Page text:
In October of 1994, three student filmmakers disappeared in the woods near Burkittsville, Maryland while shooting a documentary. A year later their footage was found.
The Blair Witch Project was something of a revelation when it was released in 1999. A found footage movie long before the fad had been hammered into the ground (although not the first as some would incorrectly say) it makes the outlandish claim early on to be based on a true story.
Heather, Mike & Josh are out to make a documentary about a local fable, the Blair Witch. After talking with the locals of Burkittsville they learn of a man called Rustin Parr who murdered children in 1940’s claiming to be haunted by the spirit of a witch hung in the 18th century.
Parr took the children to his isolated cabin in the woods & murdered them two by two in the basement forcing one to face into the corner & listen to the others screams.
The trio make their way to the woods the next day & learn of many more incidents related to the Blair Witch legend from some more locals before heading deeper into the woods.
After accidently disturbing a cairn in a small cemetery they bed down for the night… this is where thinks start to get spooky.
It starts of subtle…cracking of twigs & branches seemingly coming from all directions, it’s incredibly effective but also easy to chalk up to just being wild animals. Deciding to leave they attempt to make their way back to their car but find that they are lost. Each night comes & the strange events increase becoming more & more terrifying.
Is the Blair Witch real or is it just some locals deciding to give the city-kids a bit of a scare?
It’s funny to think now just how original an idea Blair Witch was. A minimal cast, handheld cameras, subtle scares & a great location, all things that, when done right, result in a good creepy horror.
Unlike many future found footage movies, Blair Witch does a fantastic job of making it seem real. The interviews at the start with general townspeople, the cuts & the mistakes made by documentary makers all serve to give it a raw edge.
The actors do a decent enough job although Heather can be a bit much. She isn’t always the most convincing & her screams seem forced at times. The other two pretty much take a backseat to her repeated instance that they carry on & that they are not lost. I have no idea how she managed to convince them when she didn’t sound convinced herself.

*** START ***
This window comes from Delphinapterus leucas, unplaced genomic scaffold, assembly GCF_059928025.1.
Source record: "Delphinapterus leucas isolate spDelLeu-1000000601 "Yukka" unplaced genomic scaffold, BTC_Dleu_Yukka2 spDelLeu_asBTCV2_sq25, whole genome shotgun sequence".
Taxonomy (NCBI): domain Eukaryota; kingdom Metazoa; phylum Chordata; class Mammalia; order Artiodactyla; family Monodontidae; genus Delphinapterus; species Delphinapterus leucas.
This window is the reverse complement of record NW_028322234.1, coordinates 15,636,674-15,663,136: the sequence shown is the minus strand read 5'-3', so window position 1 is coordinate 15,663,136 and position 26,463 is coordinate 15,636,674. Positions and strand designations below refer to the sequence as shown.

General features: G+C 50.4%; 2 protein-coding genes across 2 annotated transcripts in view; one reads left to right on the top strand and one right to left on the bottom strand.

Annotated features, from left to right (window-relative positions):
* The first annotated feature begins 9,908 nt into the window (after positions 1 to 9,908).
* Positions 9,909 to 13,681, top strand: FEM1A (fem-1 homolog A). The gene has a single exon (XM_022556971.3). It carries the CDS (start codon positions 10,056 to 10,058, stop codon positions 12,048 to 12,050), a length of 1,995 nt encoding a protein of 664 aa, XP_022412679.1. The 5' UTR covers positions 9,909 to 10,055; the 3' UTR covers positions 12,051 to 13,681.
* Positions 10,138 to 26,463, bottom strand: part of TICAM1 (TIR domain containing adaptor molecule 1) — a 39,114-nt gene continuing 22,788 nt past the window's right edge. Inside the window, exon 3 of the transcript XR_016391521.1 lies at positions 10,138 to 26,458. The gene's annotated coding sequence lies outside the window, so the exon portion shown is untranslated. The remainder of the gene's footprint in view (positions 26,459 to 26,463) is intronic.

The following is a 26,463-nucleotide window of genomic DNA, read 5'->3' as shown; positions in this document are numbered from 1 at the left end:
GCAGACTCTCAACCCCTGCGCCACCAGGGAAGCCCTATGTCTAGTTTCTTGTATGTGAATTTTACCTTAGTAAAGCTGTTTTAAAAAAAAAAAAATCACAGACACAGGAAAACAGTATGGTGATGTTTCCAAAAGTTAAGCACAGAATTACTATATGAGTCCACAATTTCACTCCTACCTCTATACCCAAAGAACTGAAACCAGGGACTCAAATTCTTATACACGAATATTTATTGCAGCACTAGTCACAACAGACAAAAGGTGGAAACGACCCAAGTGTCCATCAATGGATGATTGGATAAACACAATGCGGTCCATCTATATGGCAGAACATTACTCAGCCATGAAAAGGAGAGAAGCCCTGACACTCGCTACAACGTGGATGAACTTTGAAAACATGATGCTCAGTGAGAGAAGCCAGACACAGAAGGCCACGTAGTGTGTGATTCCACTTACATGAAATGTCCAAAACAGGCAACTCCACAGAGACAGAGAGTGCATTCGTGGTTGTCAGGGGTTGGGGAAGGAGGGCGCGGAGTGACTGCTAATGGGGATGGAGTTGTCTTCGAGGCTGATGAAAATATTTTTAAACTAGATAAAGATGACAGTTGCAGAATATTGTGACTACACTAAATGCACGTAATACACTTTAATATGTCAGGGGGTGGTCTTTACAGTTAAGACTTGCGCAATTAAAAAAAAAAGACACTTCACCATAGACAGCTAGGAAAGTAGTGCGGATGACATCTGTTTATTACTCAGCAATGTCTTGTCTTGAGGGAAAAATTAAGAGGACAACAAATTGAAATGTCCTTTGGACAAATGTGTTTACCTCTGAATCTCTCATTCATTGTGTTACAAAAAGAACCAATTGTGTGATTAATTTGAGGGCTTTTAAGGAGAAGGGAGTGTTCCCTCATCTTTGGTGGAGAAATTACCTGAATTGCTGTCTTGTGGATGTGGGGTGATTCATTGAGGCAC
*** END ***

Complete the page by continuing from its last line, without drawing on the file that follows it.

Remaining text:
Being a found-footage movie Blair Witch has all the hallmarks that have become stale & frustrating over the years that followed. Bad lighting, near dark scenes & sequences, far too many up close shots & possibly some of the most sickening shaky cam you’re likely to ever see. It was forgivable on first watch because this style of movie wasn’t in abundance…not so much now.
What The Blair Witch Project does do better than most later found footage horrors is create an atmosphere. The early stories about events that have taken place over the centuries in Burkittsville relating to the legend really helps set up the scares that come later. Listen well to these stories as several related things will occur as the movie goes on.
The movie builds its thrills well & avoids any jump scare moments. It’s a classic way to do horror…start off subtly & build towards your frantic & terrifying finale. Now some would have you believe that this is ‘one of the scariest movies ever’. That’s an extreme exaggeration…it isn’t scary beyond its subject matter, the tale told & all the unanswered questions makes for a creepy environment & situation.
Better then you probably remember but not by much…time, parodies & a really bad sequel hasn’t helped its legacy but it still has the power to chill at times.
The Blair Witch Project
The Final Score - 7/10
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